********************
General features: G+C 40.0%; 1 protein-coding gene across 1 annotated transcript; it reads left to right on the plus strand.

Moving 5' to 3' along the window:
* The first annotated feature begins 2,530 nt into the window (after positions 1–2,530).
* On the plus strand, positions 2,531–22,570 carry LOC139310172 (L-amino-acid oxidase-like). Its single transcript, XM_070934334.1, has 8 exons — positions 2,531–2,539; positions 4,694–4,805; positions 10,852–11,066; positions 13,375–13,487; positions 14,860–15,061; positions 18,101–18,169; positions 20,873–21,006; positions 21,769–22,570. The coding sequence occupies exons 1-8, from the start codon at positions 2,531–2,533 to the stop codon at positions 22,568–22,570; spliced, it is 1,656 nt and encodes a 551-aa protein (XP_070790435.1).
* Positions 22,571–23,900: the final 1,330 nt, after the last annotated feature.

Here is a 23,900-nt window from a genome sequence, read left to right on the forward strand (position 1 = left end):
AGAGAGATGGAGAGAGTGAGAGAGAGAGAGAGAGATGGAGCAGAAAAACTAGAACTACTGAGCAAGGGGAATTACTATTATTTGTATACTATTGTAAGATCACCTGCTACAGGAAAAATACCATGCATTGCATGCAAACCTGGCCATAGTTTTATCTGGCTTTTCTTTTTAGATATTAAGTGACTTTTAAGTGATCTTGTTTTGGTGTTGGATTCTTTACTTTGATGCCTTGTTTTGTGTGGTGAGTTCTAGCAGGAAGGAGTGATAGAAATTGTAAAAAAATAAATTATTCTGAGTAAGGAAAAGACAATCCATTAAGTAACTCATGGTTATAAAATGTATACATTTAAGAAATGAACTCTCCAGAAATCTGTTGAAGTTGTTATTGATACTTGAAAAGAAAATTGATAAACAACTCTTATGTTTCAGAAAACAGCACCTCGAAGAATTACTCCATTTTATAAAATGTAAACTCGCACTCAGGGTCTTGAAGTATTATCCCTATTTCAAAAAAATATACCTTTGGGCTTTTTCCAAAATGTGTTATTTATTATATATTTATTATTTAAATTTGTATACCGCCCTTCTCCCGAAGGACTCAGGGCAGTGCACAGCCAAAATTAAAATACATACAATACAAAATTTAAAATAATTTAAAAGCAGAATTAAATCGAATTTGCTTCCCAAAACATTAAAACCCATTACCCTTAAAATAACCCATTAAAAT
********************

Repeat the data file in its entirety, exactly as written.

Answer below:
General features: G+C 40.0%; 1 protein-coding gene across 1 annotated transcript; it reads left to right on the plus strand.

Moving 5' to 3' along the window:
* The first annotated feature begins 2,530 nt into the window (after positions 1–2,530).
* On the plus strand, positions 2,531–22,570 carry LOC139310172 (L-amino-acid oxidase-like). Its single transcript, XM_070934334.1, has 8 exons — positions 2,531–2,539; positions 4,694–4,805; positions 10,852–11,066; positions 13,375–13,487; positions 14,860–15,061; positions 18,101–18,169; positions 20,873–21,006; positions 21,769–22,570. The coding sequence occupies exons 1-8, from the start codon at positions 2,531–2,533 to the stop codon at positions 22,568–22,570; spliced, it is 1,656 nt and encodes a 551-aa protein (XP_070790435.1).
* Positions 22,571–23,900: the final 1,330 nt, after the last annotated feature.

Here is a 23,900-nt window from a genome sequence, read left to right on the forward strand (position 1 = left end):
AGAGAGATGGAGAGAGTGAGAGAGAGAGAGAGAGATGGAGCAGAAAAACTAGAACTACTGAGCAAGGGGAATTACTATTATTTGTATACTATTGTAAGATCACCTGCTACAGGAAAAATACCATGCATTGCATGCAAACCTGGCCATAGTTTTATCTGGCTTTTCTTTTTAGATATTAAGTGACTTTTAAGTGATCTTGTTTTGGTGTTGGATTCTTTACTTTGATGCCTTGTTTTGTGTGGTGAGTTCTAGCAGGAAGGAGTGATAGAAATTGTAAAAAAATAAATTATTCTGAGTAAGGAAAAGACAATCCATTAAGTAACTCATGGTTATAAAATGTATACATTTAAGAAATGAACTCTCCAGAAATCTGTTGAAGTTGTTATTGATACTTGAAAAGAAAATTGATAAACAACTCTTATGTTTCAGAAAACAGCACCTCGAAGAATTACTCCATTTTATAAAATGTAAACTCGCACTCAGGGTCTTGAAGTATTATCCCTATTTCAAAAAAATATACCTTTGGGCTTTTTCCAAAATGTGTTATTTATTATATATTTATTATTTAAATTTGTATACCGCCCTTCTCCCGAAGGACTCAGGGCAGTGCACAGCCAAAATTAAAATACATACAATACAAAATTTAAAATAATTTAAAAGCAGAATTAAATCGAATTTGCTTCCCAAAACATTAAAACCCATTACCCTTAAAATAACCCATTAAAAT